• 224th Financial Management Support Unit(CA)
  • 368th Financial Management Support Unit(KS)
  • 374th Financial Management Support Unit(MD)
  • 376th Financial Management Support Unit(WI)
  • 395th Financial Management Support Unit(UT)
  • 147th Financial Management Support Detachment (Minnesota Army National Guard)
  • 247th Financial Management Support Detachment (Minnesota Army National Guard)
  • 1863rd Financial Management Support Detachment (Illinois Army National Guard)
  • 49th Financial Management Support Unit (TX Army National Guard)
  • 149th Financial Management Support Detachment (TX Army National Guard)
  • 249th Financial Management Support Detachment (TX Army National Guard)

List of commandersEdit

No. Commanding General Term
Portrait Name Took office Left office Duration
Major General
David C. Coburn
March 2016October 25, 2019~3 years, 238 days
Brigadier General
Mark S. Bennett
October 25, 2019[9]May 7, 2021[10]1 year, 194 days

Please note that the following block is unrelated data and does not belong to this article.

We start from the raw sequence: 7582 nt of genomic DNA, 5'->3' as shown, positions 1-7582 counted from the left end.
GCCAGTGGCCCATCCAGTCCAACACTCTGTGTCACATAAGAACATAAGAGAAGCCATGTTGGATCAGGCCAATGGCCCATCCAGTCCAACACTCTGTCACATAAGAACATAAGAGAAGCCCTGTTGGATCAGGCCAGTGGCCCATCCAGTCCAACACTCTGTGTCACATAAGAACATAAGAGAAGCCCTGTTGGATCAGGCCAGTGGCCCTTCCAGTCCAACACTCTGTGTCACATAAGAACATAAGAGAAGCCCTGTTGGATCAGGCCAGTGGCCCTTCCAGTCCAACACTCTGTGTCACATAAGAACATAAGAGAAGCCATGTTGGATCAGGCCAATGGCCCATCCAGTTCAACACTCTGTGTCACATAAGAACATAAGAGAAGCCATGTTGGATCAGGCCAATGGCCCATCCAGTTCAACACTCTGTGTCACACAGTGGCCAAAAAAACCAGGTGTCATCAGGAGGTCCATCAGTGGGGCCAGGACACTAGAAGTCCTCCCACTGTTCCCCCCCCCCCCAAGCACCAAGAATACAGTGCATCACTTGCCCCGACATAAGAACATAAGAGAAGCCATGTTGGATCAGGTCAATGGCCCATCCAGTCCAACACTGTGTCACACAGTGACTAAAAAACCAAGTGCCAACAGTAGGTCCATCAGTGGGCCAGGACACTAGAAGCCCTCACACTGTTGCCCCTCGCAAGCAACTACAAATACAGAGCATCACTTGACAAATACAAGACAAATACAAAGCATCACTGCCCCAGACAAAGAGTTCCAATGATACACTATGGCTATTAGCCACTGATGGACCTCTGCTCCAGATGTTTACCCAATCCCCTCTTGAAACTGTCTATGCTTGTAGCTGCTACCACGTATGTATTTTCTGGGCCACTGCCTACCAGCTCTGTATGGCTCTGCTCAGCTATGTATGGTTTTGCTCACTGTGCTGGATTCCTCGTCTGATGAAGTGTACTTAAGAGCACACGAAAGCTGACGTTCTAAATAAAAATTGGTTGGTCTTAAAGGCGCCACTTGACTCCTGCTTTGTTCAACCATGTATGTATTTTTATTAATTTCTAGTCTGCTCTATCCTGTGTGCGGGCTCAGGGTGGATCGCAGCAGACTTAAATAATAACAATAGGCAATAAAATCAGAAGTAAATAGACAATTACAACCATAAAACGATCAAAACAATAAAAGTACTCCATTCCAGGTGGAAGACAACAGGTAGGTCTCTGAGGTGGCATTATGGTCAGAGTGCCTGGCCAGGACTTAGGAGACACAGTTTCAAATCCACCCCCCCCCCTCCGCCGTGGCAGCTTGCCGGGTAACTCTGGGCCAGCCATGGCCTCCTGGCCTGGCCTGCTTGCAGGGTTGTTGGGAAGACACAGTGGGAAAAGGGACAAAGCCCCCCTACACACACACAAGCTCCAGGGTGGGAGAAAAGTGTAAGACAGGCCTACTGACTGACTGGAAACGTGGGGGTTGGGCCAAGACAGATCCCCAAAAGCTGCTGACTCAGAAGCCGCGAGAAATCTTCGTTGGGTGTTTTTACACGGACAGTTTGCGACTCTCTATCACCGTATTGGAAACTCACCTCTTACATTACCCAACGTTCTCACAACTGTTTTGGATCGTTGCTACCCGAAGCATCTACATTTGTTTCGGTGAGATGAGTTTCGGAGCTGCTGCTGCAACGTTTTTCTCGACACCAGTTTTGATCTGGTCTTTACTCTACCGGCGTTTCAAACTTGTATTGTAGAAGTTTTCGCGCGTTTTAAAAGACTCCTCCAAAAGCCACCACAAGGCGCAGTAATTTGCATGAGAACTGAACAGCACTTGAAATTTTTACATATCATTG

Barry W. Hoffman
May 7, 2021July 15, 202169 days
Paige M. Jennings
July 15, 2021[11]Incumbent310 days


  1. ^ a b c "Finance Corps". Retrieved 15 April 2021.
  2. ^ "History of the Finance Corps". 12 June 2008. Archived from the original on 12 June 2008. Retrieved 15 April 2021.
  3. ^ "Archived copy". Archived from the original on 12 June 2008. Retrieved 5 January 2009.{{cite web}}: CS1 maint: archived copy as title (link)
  4. ^ 18th FMC, Internal Control, accessed 31 July 2008
  5. ^ a b "Kredimi Hesapla".
  6. ^, accessed July 2008
  7. ^ Craig Turpin, 'Over 30 years service to U.S.', Somerset Reporter (NJ), 25 June 2008
  8. ^ "Archived copy". Archived from the original on 16 February 2012. Retrieved 24 December 2012.{{cite web}}: CS1 maint: archived copy as title (link), accessed July 2008
  9. ^ "Bennett takes command of realigned USAFMCOM". DVIDS.
  10. ^ "Bennett to relinquish command of USAFMCOM today". U.S. Army Financial Management Command.
  11. ^ "Jennings assumes command of USAFMCOM". DVIDS.

External linksEdit

  • Financial Management School page
  • Finance Corps Insignia and Plaques
  • U.S. Army Finance Corps Association
  • Army Financial Management School milSuite